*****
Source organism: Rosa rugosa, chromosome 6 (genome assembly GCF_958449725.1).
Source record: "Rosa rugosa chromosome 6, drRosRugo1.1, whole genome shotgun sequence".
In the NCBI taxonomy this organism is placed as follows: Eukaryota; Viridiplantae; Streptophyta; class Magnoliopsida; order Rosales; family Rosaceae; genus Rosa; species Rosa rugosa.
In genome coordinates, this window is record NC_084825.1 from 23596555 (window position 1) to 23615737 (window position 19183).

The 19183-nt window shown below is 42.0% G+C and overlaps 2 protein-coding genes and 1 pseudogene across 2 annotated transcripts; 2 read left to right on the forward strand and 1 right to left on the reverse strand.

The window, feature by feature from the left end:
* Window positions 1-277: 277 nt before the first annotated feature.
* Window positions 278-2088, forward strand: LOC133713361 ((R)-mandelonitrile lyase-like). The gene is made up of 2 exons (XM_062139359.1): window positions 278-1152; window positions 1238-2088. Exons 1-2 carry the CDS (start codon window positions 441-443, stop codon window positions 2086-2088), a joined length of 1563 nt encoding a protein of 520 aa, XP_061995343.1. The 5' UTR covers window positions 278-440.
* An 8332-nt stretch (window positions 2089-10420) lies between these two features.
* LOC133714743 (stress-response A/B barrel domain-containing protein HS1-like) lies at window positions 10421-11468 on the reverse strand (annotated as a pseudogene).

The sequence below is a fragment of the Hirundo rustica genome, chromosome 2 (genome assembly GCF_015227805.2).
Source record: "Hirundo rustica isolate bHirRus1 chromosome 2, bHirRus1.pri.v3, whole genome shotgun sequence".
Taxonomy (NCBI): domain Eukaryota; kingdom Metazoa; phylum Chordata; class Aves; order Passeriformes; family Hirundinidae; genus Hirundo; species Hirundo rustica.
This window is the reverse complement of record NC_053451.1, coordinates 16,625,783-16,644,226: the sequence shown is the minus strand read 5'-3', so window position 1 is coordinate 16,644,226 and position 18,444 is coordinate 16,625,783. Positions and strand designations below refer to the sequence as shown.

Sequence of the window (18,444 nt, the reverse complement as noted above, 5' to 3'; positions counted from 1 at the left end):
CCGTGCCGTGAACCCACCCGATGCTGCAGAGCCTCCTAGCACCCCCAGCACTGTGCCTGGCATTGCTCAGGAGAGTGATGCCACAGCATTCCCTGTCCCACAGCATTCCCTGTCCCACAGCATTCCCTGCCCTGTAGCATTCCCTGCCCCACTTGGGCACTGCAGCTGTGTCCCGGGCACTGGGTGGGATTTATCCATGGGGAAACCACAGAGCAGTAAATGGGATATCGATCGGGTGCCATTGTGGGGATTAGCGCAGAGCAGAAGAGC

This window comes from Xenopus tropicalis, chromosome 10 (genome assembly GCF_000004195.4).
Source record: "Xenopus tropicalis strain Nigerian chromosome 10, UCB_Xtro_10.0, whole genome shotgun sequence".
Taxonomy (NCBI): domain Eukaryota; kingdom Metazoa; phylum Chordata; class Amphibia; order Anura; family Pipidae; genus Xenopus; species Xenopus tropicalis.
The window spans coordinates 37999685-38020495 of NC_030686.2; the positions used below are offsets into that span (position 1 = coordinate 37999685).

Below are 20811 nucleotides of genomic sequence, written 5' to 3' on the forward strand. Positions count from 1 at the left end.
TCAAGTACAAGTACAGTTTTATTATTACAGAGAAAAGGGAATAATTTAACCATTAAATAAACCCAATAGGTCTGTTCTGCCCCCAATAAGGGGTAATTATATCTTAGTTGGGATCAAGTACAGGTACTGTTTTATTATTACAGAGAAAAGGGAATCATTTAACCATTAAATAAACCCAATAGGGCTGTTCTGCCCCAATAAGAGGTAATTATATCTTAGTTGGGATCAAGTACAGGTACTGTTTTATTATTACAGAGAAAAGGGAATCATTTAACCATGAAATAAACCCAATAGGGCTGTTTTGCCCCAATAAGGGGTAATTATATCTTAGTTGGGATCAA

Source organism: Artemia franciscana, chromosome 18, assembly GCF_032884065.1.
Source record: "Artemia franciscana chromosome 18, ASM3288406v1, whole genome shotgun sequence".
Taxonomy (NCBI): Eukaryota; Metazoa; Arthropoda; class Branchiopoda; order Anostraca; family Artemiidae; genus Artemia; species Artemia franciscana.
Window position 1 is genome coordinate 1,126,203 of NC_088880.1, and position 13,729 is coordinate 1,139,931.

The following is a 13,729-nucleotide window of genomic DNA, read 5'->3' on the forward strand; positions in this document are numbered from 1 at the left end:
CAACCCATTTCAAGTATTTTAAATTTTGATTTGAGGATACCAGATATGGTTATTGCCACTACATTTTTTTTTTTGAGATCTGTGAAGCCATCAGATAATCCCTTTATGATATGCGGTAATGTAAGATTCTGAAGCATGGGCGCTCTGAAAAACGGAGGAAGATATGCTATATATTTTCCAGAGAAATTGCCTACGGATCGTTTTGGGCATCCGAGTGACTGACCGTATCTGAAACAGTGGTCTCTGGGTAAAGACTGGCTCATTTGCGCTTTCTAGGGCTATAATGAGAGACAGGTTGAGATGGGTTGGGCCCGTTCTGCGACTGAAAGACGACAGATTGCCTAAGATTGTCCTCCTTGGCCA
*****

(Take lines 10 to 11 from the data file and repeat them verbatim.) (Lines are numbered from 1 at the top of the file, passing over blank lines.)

* LOC133714743 (stress-response A/B barrel domain-containing protein HS1-like) lies at window positions 10421-11468 on the reverse strand (annotated as a pseudogene).

The sequence below is a fragment of the Hirundo rustica genome, chromosome 2 (genome assembly GCF_015227805.2).